ALA Schedule

Here’s where I’ll be at ALA: (no, the colors mean nothing in particular)

Disclaimer: Everything is open to change due to unforeseen circumstances and plain old burnout 🙂 Some of the longer events in particular I just can’t see myself sitting still that long.

I’m still debating whether or not to buy a ticket to the scholarship bash Saturday night – anyone else going and want to meet up? Meeting up any other time would be great as well.

I was looking forward to hearing Chris Anderson of Wired magazine in particular, until I noticed he’s speaking on the exact same topic he did last year (The Long Tail). Oh well, that frees up time for the Professional Blogging topic!

E-Info Global Symposium

I’m going to go ahead and point to something I’ve been somewhat involved in since my first week of working here:

On Friday, Nov. 30 & Saturday, Dec. 1 2006, we’ll be holding a library-related symposium here at the University of Alabama in Huntsville! The topics are loosely focused around transitions from traditional resources to electronic.

Speakers include:

Stephen Abram, VP of Innovation for SirsiDynix
Andrew Dillon, Dean of Univ. of Texas’ School of Information
Chris Jasek, manager of Elsevier’s User Centered Design Team
Danuta Nitecki, Associate University Librarian, Yale University
Bernie Sloan, Univ. of Illinois
Sue Medina, director of the Network of Alabama Academic Libraries
Mona Klausing, VP of marketing for Blue Mine Group
And more we don’t have full details on yet.

We’ll also have brief presentations from the CEOs of Kaplan, Auto-Graphics, SirsiDynix, EBSCO, and LSSI.

(of course, more details are either on the site now or will be going up shortly. The full PDF agenda is here.)

We also have a symposium blog, which I’ll be maintaining: (hooray! our first official blog!)

One of our main concerns has been to make the symposium accessible to everyone. Until September 8th, registration is $99 (including a Friday night buffet/reception). We’ve also struck a deal with a few local hotels, including one that is campus-run and directly next door to the symposium site, for around $60/night. More details on hotels will be online pretty soon. We’re also in the process of arranging free registration for some library school students.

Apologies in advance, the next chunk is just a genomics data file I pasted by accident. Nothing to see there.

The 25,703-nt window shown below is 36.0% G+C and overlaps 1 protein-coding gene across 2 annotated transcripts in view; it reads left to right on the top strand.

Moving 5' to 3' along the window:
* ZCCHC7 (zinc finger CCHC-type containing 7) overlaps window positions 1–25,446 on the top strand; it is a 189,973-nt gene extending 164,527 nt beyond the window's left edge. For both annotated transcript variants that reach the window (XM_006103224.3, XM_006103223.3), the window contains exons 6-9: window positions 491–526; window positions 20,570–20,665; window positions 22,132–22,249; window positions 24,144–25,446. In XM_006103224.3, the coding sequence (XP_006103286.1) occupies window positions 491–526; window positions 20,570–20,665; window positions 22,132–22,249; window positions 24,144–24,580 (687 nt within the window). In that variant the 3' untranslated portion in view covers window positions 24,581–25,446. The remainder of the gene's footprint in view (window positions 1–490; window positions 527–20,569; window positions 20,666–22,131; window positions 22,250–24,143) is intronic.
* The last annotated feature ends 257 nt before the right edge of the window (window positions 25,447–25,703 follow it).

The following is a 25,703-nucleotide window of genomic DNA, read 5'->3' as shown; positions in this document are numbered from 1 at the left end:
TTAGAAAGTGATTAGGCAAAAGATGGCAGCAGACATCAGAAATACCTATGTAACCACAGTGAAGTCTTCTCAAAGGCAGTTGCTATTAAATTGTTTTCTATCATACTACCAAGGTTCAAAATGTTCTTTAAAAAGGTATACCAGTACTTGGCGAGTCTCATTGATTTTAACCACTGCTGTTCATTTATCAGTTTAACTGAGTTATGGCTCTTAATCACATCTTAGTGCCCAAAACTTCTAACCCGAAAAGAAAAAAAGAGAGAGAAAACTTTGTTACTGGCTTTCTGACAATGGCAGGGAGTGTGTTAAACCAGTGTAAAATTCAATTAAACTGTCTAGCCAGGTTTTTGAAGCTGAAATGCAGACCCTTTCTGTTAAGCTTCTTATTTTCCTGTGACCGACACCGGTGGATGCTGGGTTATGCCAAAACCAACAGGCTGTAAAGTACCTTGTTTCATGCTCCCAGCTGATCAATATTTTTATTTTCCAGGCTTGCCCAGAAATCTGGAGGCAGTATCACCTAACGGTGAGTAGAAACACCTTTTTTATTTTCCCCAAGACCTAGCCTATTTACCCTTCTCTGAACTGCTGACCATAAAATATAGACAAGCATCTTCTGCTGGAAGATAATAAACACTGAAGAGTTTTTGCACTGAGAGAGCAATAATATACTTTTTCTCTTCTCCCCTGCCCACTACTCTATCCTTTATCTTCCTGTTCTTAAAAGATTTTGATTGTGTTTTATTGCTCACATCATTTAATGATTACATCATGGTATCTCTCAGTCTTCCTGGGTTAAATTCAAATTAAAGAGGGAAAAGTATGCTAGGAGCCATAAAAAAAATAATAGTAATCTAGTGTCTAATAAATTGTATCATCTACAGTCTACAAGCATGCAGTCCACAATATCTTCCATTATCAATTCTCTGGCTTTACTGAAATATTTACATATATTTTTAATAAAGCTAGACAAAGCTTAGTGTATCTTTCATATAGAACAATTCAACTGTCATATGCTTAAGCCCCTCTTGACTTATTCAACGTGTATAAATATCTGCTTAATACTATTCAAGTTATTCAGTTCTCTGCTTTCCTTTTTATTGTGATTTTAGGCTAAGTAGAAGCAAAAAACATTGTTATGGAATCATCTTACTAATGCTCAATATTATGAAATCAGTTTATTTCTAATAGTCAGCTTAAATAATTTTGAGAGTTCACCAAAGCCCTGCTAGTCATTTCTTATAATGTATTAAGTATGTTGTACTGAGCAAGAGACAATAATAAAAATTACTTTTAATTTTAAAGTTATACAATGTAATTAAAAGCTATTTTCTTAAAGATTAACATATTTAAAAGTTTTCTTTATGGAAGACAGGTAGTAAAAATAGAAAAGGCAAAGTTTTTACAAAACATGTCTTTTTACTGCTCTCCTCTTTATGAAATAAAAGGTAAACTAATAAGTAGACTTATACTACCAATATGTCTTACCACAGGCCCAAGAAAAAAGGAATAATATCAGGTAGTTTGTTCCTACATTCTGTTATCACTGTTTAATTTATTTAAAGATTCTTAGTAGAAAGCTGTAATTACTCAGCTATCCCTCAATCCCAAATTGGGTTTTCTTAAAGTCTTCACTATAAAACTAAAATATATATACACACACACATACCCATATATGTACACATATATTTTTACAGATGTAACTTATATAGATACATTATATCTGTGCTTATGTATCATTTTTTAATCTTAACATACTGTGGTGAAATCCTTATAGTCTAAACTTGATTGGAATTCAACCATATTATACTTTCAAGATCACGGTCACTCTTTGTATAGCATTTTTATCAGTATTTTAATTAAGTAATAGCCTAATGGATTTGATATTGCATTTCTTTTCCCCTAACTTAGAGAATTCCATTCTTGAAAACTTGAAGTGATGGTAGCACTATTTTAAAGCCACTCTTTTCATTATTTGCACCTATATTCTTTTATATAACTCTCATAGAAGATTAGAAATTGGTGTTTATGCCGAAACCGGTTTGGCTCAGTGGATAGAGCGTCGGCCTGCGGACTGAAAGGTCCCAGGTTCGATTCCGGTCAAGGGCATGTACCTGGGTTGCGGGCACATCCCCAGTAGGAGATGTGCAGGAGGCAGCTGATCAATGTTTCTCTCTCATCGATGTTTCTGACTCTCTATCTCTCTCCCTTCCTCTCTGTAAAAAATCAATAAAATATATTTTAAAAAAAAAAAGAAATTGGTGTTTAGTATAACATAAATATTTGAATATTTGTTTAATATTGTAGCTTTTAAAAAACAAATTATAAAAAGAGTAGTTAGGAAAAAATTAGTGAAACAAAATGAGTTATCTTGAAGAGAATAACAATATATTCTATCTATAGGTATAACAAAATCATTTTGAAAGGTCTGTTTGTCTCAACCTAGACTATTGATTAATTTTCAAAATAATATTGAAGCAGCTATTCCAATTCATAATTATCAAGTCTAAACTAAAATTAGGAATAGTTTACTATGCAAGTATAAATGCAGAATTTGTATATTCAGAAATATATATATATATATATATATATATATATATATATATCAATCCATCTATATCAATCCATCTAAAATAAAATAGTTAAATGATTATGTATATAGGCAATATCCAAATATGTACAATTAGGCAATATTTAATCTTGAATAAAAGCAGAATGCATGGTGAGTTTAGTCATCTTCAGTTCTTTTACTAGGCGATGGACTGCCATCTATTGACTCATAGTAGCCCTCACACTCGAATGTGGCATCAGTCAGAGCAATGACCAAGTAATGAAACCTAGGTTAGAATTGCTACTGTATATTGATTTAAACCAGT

I’d be glad to answer any questions I can, or point you to those more in the know than I!


The other day I received an invite to the beta release of I’m really impressed!

The site’s core functionality of full text bible searching isn’t anything new. Instead, the difference is in the details. Users can tag verses, and browse the tags others have assigned. Different translations of the text are displayed side by side, and commentaries dynamically show up next to the relevant passages.

Unfortunately, eBible does not contain the popular New International Version translation. But I have heard before that NIV is copyrighted, and rather expensive to get the relevant rights, so this is understandable.

I have one minor quibble that doesn’t really impact usability of the site: the bookmark functionality is redundant when tagging is available. I would much rather assign a tag like ‘bookmark’ to a verse than have to view my tags and bookmarks in separate sections of the site.

eBible is not yet accessible to the general public, but if you’d like one of my three invites just leave your e-mail address in a comment.

Tech Convergence

I’ve been thinking recently about the convergence of technology. Specifically, the idea of multiple gadgets being squished into one unit. Cell phones with cameras are an obvious example. In fact, cell phones are at the root of a lot of convergence. Think of how often new devices are described that way: “It’s a cell phone that plays iTunes songs.” or “It’s a cell phone with PDA functions.”

I tried to think of what gadgets I’d gotten rid of through convergence. My cell phone has a very basic low quality camera that I sometimes use, but it isn’t even remotely functional enough to make me toss my standalone camera. I stumbled around the recesses of my mind for a while, trying to figure out something I’d gotten rid of thanks to convergence.

Then, I had an a-ha moment: I no longer own a stereo.

Well, perhaps that isn’t entirely true. I own one, but it is still in my parents’ house a thousand miles away – it didn’t make the move with me. Instead, I have a decent set of speakers hooked up to my computer and iTunes. For the rare time I need to listen to ‘normal’ broadcasts, I use a clock radio. I hadn’t even really noticed the change, but when I think back to middle school a decade ago – 12 year old me could never imagine living without something so basic as a stereo.

I wonder what else I’ve forgotten using, or will in the future.